Excitement from England

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Author: Robert Hatch
Editors: Jean C. Stine and Daniel G. Marowski
Date: 1984
Publisher: Gale
Document Type: Critical essay
Length: 783 words

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Fleming's tradition is sub-literary. Since 1954 he has written novels at the rate of one-and-a-half a year; you can read them without undue strain at the rate of one-and-a-half a night. His field is the secret service thriller—a well-recognized, well-paid, almost routine English trade. Why then should his books have sold more than a million copies, why should the responsible English critics be in a state of outrage; why, for example, should Paul Johnson devote a leading article in The New Statesman [see excerpt above] to an attack of boisterous passion against this entertainer? ...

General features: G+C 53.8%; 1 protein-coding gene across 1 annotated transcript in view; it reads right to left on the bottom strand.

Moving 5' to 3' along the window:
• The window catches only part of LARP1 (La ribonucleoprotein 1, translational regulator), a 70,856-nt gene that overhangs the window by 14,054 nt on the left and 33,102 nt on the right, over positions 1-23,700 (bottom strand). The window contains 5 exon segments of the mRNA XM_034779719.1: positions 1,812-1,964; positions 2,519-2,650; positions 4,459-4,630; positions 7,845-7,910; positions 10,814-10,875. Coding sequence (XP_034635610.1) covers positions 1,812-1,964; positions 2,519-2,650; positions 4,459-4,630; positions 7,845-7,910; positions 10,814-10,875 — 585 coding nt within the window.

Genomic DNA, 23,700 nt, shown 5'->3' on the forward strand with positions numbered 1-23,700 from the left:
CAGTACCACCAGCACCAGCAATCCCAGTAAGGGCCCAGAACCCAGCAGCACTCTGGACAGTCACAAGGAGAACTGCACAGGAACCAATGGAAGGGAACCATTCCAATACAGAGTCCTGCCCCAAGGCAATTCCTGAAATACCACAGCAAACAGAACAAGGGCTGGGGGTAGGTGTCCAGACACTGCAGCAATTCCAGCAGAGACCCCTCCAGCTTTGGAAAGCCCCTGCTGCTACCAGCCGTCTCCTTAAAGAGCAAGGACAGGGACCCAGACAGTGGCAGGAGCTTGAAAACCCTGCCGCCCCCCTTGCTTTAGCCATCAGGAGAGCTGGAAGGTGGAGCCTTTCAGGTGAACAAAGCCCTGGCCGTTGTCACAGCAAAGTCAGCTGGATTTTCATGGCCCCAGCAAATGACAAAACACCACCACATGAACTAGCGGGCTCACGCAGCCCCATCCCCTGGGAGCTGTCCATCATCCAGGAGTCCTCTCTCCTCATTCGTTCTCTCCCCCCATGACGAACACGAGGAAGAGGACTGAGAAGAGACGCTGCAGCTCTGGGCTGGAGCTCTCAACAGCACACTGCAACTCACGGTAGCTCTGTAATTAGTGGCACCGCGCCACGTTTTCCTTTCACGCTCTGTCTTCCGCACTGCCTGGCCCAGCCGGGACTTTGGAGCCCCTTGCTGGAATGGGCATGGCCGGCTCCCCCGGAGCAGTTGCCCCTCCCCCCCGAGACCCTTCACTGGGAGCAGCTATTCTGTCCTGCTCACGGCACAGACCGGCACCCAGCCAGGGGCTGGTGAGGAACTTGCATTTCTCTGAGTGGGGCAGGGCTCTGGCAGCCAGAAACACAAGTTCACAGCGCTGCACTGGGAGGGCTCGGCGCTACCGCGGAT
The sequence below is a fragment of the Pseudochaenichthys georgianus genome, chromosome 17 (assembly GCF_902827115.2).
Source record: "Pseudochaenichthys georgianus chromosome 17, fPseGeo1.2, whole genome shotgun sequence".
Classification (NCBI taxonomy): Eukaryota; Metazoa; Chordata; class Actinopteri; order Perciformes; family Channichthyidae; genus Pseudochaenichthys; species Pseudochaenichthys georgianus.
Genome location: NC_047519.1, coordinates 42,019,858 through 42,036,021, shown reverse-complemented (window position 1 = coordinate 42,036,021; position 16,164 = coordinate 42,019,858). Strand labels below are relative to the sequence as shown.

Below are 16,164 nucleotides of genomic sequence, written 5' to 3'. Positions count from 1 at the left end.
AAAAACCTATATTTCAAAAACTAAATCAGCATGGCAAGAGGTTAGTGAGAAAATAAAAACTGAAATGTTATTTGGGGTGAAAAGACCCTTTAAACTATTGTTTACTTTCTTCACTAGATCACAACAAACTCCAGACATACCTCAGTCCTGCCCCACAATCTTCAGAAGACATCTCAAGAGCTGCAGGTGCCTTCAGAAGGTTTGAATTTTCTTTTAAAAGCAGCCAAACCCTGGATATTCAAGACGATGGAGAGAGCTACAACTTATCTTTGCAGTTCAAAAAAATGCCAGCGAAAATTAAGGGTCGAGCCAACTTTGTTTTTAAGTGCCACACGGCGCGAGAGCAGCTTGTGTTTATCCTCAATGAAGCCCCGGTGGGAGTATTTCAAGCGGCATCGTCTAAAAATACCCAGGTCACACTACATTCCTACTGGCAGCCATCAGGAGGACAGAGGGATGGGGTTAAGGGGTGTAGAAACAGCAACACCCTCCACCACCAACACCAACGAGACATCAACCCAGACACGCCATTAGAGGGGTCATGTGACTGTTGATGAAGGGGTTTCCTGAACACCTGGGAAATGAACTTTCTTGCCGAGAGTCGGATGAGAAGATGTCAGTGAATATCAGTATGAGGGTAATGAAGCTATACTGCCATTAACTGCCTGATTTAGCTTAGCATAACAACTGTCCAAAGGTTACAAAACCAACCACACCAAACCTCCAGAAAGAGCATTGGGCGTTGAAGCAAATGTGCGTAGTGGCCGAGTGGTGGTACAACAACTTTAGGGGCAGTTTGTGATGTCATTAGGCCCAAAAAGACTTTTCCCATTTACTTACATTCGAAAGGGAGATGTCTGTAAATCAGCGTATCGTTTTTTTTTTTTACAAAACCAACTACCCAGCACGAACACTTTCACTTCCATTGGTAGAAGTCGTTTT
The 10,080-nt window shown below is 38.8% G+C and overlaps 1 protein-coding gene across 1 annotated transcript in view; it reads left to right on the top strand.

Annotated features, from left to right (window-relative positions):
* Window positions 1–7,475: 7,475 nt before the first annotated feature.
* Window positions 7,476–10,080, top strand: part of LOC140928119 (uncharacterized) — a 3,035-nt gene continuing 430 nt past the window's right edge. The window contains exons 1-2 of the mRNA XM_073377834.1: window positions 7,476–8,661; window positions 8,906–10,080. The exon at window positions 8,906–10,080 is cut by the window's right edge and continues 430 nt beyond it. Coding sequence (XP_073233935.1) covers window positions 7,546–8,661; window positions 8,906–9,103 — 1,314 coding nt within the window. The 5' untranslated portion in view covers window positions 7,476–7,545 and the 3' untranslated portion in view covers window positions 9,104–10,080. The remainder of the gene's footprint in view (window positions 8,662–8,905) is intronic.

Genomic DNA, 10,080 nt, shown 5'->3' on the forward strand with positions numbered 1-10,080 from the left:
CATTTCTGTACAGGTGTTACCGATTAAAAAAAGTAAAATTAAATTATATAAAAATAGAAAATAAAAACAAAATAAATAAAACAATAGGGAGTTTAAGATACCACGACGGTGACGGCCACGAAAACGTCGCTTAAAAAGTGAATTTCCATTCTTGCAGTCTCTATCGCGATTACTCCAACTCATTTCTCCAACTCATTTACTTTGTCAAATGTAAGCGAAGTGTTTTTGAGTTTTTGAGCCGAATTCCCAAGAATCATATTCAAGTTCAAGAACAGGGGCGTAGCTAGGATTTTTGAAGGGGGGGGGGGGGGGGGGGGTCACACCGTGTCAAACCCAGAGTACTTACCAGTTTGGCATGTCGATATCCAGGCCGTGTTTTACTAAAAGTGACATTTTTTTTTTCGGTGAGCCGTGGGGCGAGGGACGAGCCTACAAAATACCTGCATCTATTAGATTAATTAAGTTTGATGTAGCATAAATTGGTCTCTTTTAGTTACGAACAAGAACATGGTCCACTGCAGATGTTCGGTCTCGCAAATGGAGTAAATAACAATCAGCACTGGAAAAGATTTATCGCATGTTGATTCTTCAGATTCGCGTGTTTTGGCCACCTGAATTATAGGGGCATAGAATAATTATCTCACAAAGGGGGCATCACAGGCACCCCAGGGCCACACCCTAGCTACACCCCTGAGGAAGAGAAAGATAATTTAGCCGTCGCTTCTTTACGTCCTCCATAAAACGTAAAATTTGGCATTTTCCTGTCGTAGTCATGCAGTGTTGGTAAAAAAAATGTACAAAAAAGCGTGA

[Americans] are not going to be so taken by surprise. We have had Mickey Spillane and Raymond Chandler and one gets hardened to such things. Though it must be admitted that Mr. Fleming is a concentrated example of published nastiness. His stock in trade contains, first, the snobbish accoutrements that one expects in diplomatic thrillers. His hero, James Bond, eats, smokes, drinks, drives and sleeps with only the fanciest products of our civilization. He is, in a word a god-awful false gentleman, but so are most British slouths.

But they are not usually pathological killers and sexual oddities. Bond enjoys...

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Gale Document Number: GALE|H1420002871